Another 5 busy, but somewhat comfy years passed. Just as I had feared, my son was diagnosed with problems. They say he’s in the moderate to severe Asperger’s range, but some of his symptoms don’t fit the model. I’ve always suspected the AZT messed him up. Unfortunately, I’m an ulcer-ridden wreck in constant fear of putting him in the FCS’ crosshairs again. I don’t dare question the diagnosis until his 18th birthday. Check it out on e-laws. Their mandates are out of One Flew Over the Cuckoo’s Nest. They’re allowed to lock him up and force any treatment they want on him, up to and including ECT, shock therapy.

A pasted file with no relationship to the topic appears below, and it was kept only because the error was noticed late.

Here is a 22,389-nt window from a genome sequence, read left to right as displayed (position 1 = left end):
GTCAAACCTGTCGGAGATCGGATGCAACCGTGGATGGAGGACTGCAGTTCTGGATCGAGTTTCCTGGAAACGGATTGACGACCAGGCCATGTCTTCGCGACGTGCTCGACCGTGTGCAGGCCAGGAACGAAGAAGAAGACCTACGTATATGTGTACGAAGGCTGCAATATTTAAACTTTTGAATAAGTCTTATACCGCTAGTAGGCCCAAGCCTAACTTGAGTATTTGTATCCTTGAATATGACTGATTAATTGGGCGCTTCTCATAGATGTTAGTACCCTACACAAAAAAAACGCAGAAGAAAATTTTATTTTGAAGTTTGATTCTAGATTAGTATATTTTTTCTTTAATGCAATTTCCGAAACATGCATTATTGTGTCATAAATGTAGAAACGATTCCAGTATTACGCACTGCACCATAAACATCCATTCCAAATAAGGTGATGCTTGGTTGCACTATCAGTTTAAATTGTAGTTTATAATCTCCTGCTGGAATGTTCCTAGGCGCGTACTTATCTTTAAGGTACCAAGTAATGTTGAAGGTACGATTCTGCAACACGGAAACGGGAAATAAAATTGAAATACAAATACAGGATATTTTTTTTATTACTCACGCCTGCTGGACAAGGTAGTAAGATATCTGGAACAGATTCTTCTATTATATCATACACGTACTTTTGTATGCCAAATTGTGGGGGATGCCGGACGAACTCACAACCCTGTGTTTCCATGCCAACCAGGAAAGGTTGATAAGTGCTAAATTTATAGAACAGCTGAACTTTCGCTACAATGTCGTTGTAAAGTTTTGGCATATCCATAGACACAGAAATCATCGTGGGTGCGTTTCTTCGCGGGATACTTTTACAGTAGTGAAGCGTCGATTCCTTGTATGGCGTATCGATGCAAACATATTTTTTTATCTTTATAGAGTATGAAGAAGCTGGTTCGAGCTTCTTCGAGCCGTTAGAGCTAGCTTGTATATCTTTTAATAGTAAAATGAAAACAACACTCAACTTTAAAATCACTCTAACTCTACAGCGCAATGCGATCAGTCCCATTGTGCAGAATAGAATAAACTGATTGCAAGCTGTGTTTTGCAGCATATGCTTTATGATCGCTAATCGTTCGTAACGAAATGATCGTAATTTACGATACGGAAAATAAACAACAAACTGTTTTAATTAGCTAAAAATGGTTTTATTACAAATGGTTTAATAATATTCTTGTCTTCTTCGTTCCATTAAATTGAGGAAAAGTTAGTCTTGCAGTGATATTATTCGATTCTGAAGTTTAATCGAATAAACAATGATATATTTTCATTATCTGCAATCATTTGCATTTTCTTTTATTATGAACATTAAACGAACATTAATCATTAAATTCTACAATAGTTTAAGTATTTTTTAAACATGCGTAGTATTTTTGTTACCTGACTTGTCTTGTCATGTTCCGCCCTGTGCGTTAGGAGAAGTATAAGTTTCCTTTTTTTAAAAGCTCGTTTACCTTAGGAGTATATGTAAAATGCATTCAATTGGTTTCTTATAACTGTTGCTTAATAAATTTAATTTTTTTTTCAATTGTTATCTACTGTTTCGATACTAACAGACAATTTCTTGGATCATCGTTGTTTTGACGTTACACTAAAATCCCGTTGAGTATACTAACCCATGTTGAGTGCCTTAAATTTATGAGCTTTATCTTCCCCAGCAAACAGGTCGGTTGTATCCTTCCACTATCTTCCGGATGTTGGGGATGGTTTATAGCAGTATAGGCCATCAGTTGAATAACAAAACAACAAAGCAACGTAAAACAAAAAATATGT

I finished my college diploma and took a short break with him. He had shown so much improvement, I thought I could work on my employability again. I applied to university in 2008 and got accepted. Somewhere between regularly commuting 100km by hitchhiking and more tardiness issues, FCS were called again. I handed him off to relatives to protect him, and to try to salvage my school year. I spent the last of my grant money on a private lawyer so they couldn’t impose their conditions on the arrangement. Without my kids, I was no longer allowed to live in a subsidized 3 bedroom townhouse. All of my funding, including student loans, was reduced by 2 thirds, because I was a single person again. I was barely able to feed myself, let alone save up for first&last months’ rent. My credit score went into the toilet. I put my furniture in storage and left, hoping to move closer to my university. Nobody wanted to rent to me because of my now-ruined credit score and the fact that I again had to live between student loans and welfare.